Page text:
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Deborah Blackburn

Deborah Blackburn is a Project Engineer at Archer Daniels Midland, one of the world’s largest processers and suppliers of cocoa and chocolate products. She has 6+ years of experience as a Project Engineer; during which time she has been responsible for capital projects from justification to installation. Some of her work includes but is not limited to: Meeting customer specifications, obtaining competitive quotes, formal request for project funds, management of funds, issue of purchase orders, installation, coaching and training. Deborah has a Bachelor of Science (BS), Chemical Engineering degree from North Carolina Agricultural and Technical State University. You can find her on Linkedin here

1. Most job postings cite “X” years of relevant work experience and specific education criteria as requirements to be considered for the position. With this in mind, what prior work experiences and degrees/certifications/training helped prepare you for your current role?

I have a Bachelors of Science degree in Chemical Engineering. With this being my first job straight out of college, I had no prior work experience however, I will say that college definitely prepared me for my role by working in groups with all different types of people and challenging us to solve complex problems together.

1B. What (if any) additional knowledge or skills that you don’t currently have would make you even better at your job?

• There is always room for improvement and growth. One of my goals is to be as well rounded as possible. I am constantly experiencing and learning new things but one area that I am lacking in is Plant Utilities (i.e. HVAC, Refrigeration systems). I’m currently working alongside maintenance to gain a better understanding of utilities.

• I also realize that I need to stay up to date with the latest tools and techniques in Project Management. Knowing this, I have become a member of the Project Management Institute (PMI), and am actively pursuing a Project Management Professional (PMP) certification. Association with this global organization will provide exposure to other project professionals and help me grow as a Project Engineer.

2. Some jobs require the incumbent to be very analytical. Others require one to be a strong communicator, and others still require traits like patience, the ability to multitask, self-directedness, comfort with ambiguity, and exceptional attention to detail. Are there any behaviors and/or attributes that you would say are essential to performing the work that you do?

Definitely. Working with a wide range of people from the plant floor to office executives, it’s essential that you are a good communicator. You must know how to speak to people and get your ideas across in a professional manner. You must also be a great multi-tasker, possess organization skills and be self-motivated.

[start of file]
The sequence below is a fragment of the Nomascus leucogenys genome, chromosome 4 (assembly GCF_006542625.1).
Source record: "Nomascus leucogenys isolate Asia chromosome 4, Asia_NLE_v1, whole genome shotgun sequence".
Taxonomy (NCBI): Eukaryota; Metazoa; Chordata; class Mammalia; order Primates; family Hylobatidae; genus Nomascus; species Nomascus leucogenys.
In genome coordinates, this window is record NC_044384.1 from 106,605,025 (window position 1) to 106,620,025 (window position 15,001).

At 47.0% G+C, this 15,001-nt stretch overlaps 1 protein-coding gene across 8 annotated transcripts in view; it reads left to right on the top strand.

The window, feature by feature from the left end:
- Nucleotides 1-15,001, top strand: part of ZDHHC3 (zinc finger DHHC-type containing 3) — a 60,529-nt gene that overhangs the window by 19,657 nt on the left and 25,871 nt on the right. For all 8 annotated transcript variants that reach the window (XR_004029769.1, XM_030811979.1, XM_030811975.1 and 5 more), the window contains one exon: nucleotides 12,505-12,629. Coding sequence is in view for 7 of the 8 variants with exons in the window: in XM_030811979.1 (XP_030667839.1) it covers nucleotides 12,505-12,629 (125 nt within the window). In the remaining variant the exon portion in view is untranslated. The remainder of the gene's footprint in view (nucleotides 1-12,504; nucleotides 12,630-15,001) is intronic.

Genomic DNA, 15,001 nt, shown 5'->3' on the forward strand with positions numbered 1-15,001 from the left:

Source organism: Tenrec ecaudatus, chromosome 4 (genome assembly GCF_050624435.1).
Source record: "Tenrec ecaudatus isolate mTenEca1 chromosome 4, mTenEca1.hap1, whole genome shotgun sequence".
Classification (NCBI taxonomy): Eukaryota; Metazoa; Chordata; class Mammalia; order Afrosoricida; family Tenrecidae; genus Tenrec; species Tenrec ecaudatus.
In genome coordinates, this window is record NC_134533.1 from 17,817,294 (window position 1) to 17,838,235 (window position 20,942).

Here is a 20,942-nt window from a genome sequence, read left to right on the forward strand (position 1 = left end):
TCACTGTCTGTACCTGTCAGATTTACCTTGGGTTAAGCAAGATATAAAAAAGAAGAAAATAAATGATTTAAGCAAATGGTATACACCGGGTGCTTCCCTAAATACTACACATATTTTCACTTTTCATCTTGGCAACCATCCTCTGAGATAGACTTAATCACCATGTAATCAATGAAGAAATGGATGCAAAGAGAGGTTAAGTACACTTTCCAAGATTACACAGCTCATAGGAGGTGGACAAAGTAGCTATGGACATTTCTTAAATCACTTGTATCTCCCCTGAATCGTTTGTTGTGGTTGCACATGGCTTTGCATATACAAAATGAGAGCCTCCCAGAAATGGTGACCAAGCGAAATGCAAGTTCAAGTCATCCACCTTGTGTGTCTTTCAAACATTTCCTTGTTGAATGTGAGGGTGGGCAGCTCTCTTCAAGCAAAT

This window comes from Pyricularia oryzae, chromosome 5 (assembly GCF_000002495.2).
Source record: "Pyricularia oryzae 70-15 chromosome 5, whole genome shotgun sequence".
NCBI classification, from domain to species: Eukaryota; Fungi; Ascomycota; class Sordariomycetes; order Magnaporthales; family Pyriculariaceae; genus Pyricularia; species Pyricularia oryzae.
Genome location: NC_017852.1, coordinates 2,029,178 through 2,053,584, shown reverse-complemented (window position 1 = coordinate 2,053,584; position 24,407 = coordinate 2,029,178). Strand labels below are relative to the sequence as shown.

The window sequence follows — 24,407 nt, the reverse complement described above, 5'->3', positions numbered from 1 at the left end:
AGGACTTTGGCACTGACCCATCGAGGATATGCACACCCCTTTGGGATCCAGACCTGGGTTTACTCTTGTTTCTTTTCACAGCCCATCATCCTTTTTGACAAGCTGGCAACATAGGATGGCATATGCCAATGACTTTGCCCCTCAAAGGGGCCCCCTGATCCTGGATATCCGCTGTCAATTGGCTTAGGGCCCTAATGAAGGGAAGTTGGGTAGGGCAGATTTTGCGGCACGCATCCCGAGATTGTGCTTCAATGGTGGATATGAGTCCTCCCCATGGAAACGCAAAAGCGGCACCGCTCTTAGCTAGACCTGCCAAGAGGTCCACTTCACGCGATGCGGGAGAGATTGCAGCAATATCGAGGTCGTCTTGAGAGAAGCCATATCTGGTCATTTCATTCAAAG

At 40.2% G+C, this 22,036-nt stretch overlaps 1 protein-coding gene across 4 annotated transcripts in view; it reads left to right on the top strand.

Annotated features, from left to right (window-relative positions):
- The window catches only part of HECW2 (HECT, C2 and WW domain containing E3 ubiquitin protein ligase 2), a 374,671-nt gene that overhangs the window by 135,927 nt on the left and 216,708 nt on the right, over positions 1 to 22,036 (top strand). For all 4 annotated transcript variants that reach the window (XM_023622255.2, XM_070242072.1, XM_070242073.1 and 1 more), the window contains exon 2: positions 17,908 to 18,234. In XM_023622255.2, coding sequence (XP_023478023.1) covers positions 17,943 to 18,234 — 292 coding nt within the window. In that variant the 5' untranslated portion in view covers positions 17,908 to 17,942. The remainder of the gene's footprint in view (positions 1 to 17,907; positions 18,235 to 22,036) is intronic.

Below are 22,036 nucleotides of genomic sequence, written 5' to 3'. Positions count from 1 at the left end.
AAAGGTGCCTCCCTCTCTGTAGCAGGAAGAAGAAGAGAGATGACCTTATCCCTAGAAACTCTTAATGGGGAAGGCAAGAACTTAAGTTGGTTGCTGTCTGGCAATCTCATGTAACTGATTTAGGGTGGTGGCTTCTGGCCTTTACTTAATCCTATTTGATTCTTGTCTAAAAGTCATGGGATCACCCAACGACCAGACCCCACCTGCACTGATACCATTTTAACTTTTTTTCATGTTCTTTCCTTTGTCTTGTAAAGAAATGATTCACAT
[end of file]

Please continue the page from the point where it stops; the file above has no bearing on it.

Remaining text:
3. Jobs guru Lou Adler says there are only 4 job types of jobs in the world (producers, improvers, builders, and thinkers). Which type of job are you in?

I consider my job to involve all 4 types, but I would say that I am an “improver.”  Plants rely on engineers to improve operations, equipment, processes, layouts etc. 

4. Does your job involve either directly or indirectly supervising or managing people? If so, how many direct (or indirect) reports do you have?

I do not have any direct reports however; I do lead and direct project teams. My teams often involve operators, mechanics and electricians. As the project lead, I am responsible for the project in its entirety and the quality of work that is performed. 

5. How does what you do impact the business? Think complexity (different types of impacts) and scale (degree of impact). Put another way: Who and what would be impacted if your job wasn’t being done well, and why would it matter that they were impacted?

There are many groups that could be impacted if my job was not being done. For example, the company could be financially impacted if there wasn’t anyone to find cost effective ways of altering processes or equipment. Customer requirements would not be met or may take longer to accomplish if there was no one dedicated to this task. If there was no one to train the operators on new equipment or fix old equipment, production may be impacted. These impacts matter because it would either directly or indirectly affect the business financially.

6. Is your job safe? Rate its safety on a scale of 1-10 with 1 being “seated all day in an air conditioned vault” and 10 being “I’m an astronaut going into space”. If your job isn’t safe, what working conditions (specifically) make it hazardous?

I would say 7. Working in manufacturing, there is a lot of heavy, gas fired and high speed equipment that could cause major bodily harm. My facility has done well with guarding equipment and educating employees on the hazards associated with the equipment.

7. Is there anything I missed that people should know about your job? Is there anything else you want to say about what you do?

What I like most about my current role is seeing my ideas come together and helping people in the end. I love that I get to see how my role makes a difference in the company. It’s very rewarding.

As always, please share your thoughts in the comments section below.

Best,

Rory

If you have questions about something you’ve read here (or simply want to connect) you can reach me at any of the following addresses: 

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